Prof. Yossi Sheffi:

When I go to everywhere, everyone, the one I can use my laptop because the, you know, wifi works, it’s a standard. So there are things that are standards, actually standards create flexibility, some, eh, the ability to go everywhere and use your phone, your laptop, whatever many examples yet, yet at the same time, the fact that the free market allocate resources the best. So you have, you know, what you want to do, what you want to buy. We had a big experiment with the Soviet union when the government decide how much meat, how much it is, how much this, and nobody had anything, because government plan is very hard to decide. It’s again, it’s not that they were bad, but in this case they were bad. But, but by and large, they’re trying to do the right thing. It’s as impossible, impossible to decide how to allocate resources so that, you know, the current system is actually a very good, the invisible hand is not a bad system in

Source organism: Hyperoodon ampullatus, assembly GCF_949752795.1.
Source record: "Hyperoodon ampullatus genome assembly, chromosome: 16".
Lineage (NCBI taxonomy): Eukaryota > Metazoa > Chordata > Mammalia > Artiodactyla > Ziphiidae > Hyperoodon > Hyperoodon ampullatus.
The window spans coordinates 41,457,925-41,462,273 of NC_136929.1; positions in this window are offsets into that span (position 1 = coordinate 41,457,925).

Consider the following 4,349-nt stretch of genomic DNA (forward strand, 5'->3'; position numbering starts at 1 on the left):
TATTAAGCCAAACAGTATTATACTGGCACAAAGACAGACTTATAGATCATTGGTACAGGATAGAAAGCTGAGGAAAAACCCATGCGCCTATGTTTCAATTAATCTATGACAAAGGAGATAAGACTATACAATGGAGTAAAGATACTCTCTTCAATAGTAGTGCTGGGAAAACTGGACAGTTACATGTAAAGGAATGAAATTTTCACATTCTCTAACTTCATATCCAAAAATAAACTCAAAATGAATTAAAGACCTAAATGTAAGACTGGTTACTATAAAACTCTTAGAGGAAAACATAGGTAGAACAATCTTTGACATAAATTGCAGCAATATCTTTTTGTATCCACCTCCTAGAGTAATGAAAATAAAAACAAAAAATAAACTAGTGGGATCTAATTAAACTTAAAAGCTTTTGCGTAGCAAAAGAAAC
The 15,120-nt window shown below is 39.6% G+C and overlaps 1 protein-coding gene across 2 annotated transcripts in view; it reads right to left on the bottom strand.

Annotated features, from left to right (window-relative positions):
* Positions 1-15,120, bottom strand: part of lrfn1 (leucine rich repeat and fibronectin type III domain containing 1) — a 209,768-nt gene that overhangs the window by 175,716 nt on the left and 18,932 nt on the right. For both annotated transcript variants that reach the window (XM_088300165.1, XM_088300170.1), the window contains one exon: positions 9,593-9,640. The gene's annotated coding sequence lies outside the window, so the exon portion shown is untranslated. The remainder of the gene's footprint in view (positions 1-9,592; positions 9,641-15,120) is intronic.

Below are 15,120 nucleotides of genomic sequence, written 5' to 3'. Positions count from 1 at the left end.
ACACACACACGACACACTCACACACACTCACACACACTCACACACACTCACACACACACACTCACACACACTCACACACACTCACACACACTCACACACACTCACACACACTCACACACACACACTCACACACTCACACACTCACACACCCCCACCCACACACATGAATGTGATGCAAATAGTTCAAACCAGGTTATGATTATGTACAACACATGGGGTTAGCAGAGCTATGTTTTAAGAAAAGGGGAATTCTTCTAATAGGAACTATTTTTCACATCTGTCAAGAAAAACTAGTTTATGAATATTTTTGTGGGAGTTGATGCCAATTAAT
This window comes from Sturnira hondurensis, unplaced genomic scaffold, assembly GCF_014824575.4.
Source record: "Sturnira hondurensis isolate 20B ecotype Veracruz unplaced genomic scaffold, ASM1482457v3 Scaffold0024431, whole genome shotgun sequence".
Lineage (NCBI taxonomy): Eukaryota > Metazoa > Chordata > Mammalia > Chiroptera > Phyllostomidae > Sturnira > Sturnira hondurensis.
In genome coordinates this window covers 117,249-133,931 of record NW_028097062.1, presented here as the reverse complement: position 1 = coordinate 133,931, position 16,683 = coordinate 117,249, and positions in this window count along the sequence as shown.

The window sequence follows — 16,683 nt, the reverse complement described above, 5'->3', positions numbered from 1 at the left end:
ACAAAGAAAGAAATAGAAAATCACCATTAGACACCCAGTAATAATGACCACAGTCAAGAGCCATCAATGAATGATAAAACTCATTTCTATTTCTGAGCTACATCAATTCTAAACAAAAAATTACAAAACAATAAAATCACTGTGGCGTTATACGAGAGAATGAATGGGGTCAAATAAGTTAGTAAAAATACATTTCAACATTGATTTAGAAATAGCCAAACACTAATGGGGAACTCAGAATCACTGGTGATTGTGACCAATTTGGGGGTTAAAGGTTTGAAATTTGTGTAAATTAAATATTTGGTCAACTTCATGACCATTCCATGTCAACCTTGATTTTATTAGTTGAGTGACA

Joe Selvaggi:

All right. Three tiers for Adam Smith. So let’s, let’s, let’s, let’s move on to over the more positive, but, or not, I won’t say more positive board, but a book that’s filled with awe, your most recent book that you wrote I think it just came out this month, a shot in the arm and talks about really the miracle of what you characterize as the largest product rollout in the history of mankind. You even make comparisons to the moonshot walking on the moon and saying this vaccine is far more impressive than, than that. Describe to our listeners why you’re so much in awe that we now have vaccines. Well,

Prof. Yossi Sheffi: